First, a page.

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Are you ready for the Insurance Distribution Directive?

Firms must change initial disclosure documents before the 1 October deadline

This year has already been a challenging one for advisers, but with the delayed implementation of the Insurance Distribution Directive taking effect on 1 October, further regulatory change is just around the corner.

New rules introduced by the IDD include upfront disclosures that firms distributing non-investment insurance products will have to make. Non-investment insurance includes pure protection such as term assurance, critical illness and income protection. It also extends to general insurance products.

Key changes on initial service disclosures include the following:

1. Firms must provide pre-sale information in good time

Pre-sale disclosure items must be provided “in good time” before the conclusion of an insurance contract. Currently the requirement is only “prior to” the conclusion of a contract.

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This change increases the focus on firms to tailor the timing of their disclosures to the needs of their clients, with extra time given where necessary (for example, for certain types of vulnerable client).

2. Remuneration disclosures

Firms’ disclosures must be clear on the “nature” and “basis” of the remuneration they receive:

  • Nature means the type of remuneration: i.e. if it is commission, fees or any other financial incentive.
  • Basis means the source of the remuneration: i.e. if it is from the insurance provider, from the intermediary firm or from a third party, such as an introducer.

The main change here is that firms will be required to disclose any financial incentives schemes it operates in relation to the distribution of insurance contracts. This includes any remuneration provided by way of a bonus paid to the firm by the insurer or another firm, or provided by the firm to its employees, where this bonus is contingent on the achievement of a target to which the distribution of the particular insurance could contribute.

3. Conflicts of interest

There are stricter requirements for dealing with conflicts of interest. Firms must have measures in place to identify and prevent conflicts of interest, including a relevant policy they should review at least annually.

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Where firms are unable to prevent a conflict of interest occurring, they will be required to disclose a specific description of the conflict in question. The firm will also be required to explain the risks to the client and the steps undertaken to mitigate those.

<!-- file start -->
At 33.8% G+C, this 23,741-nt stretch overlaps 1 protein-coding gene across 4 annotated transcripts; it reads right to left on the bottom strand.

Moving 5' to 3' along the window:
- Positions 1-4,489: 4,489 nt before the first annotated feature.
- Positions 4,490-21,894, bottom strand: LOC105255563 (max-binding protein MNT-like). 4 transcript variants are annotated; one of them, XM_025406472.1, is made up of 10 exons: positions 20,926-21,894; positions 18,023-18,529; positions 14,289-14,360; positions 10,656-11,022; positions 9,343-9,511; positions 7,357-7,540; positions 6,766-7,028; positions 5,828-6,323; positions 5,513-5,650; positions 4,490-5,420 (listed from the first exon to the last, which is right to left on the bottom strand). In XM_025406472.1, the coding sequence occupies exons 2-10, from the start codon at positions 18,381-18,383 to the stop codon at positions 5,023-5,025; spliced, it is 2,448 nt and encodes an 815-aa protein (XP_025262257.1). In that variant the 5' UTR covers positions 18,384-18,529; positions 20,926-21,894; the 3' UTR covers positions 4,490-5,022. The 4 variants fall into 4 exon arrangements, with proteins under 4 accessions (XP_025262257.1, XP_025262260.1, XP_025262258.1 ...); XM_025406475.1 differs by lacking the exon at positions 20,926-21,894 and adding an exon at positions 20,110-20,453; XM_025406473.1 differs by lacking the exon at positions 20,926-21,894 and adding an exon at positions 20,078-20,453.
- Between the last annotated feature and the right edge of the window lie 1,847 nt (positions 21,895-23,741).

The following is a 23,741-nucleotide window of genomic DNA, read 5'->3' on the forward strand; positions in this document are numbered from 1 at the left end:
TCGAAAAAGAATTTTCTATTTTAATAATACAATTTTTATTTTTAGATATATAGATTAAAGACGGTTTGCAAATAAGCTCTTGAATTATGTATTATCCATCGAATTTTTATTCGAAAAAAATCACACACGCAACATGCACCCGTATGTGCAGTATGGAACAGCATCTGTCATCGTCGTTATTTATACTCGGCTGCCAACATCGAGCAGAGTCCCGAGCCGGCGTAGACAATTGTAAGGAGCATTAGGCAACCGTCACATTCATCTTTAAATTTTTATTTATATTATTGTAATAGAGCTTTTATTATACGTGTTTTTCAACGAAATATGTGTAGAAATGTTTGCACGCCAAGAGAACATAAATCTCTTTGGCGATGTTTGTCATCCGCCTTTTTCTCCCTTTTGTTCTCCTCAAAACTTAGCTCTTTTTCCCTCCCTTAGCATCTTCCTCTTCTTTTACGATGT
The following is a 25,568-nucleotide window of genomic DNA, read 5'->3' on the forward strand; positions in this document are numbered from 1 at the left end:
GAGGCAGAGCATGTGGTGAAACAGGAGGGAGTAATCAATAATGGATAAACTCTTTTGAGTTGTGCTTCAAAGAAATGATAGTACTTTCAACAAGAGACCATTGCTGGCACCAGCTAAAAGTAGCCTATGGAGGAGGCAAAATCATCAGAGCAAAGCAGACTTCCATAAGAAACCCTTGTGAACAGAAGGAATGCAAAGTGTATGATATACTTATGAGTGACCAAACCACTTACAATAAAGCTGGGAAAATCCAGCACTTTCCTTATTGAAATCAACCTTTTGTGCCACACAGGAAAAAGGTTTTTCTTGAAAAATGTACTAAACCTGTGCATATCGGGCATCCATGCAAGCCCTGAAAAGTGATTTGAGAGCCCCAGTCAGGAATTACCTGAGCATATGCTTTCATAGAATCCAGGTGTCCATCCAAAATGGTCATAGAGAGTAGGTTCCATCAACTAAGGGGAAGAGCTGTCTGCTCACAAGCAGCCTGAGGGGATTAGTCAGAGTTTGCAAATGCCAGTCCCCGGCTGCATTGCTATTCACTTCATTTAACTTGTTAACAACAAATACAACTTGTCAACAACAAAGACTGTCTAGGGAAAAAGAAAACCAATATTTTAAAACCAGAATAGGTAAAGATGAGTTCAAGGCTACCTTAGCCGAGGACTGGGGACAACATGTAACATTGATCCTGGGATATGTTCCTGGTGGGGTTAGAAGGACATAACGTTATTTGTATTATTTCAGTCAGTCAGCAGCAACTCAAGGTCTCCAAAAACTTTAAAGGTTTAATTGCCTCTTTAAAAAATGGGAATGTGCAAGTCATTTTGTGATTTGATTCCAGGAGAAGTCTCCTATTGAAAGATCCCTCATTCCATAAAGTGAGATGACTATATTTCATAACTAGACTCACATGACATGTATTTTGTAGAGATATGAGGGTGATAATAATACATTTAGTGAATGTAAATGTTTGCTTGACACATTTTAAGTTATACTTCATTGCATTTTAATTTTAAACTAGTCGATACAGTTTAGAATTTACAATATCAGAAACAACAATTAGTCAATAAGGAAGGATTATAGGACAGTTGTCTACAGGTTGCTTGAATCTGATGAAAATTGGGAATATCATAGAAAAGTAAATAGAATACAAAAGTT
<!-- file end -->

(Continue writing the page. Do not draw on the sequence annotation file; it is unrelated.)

4. Scope of service

The disclosure will need to confirm whether the firm provides a personal recommendation or not. This is as a result of the changes to the advice definition introduced by the government on 1 January. Where an intermediary offers insurance products from a wide range of providers, the description will need to be amended from a “fair analysis” of the market, as it is currently, to a “fair and personal analysis” where a personal recommendation is being offered.

5. Who is the firm representing?

An intermediary will now be required to state if they are acting for a client, the insurer, or both. For instance, some intermediaries may be representing the insurer where they have the regulatory permission to assist them with claims handling activities.

6. Cross-selling insurance with non-financial products

Where insurance is the primary product, firms must inform the client whether it is possible to buy the elements of the package separately, including the costs and charges of each element: for example, where gym membership is offered alongside insurance.

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Where insurance is sold alongside another non-financial product or service, the client must be able to buy it without the insurance and told the costs and charges of each element.

7. Means of communication

There are also new rules on the media in which information should be provided to clients. Any information the firm is required to disclose to clients must be provided free of charge.

Information must be provided in a paper format unless the client chooses to receive it via another durable medium. If they select another, the firm must also provide information in paper format if this is subsequently requested.

Action time

This is a brief summary of the main changes likely to impact advice firms’ initial pre-sale disclosures. However, there are other relevant disclosures relating to the sales process to consider, including those for demands and needs, along with marketing activity.

Firms will need to change their initial disclosure documents for non-investment insurance business in readiness for the 1 October deadline. The IDD changes also affects disclosures for some other life policies, such as insurance policies with an investment content, although some firms may have already accounted for these when they were amending their disclosures for Mifid II.

Linda Preston-Todd is head of bespoke solutions at Bankhall



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There are 2 comments at the moment, we would love to hear your opinion too.

  1. F F S, hardly a year goes by without our IDD’s having to be updated.

  2. Jeez, most of the changes are so small it’s a wonder the legislation needed any alterations at all.

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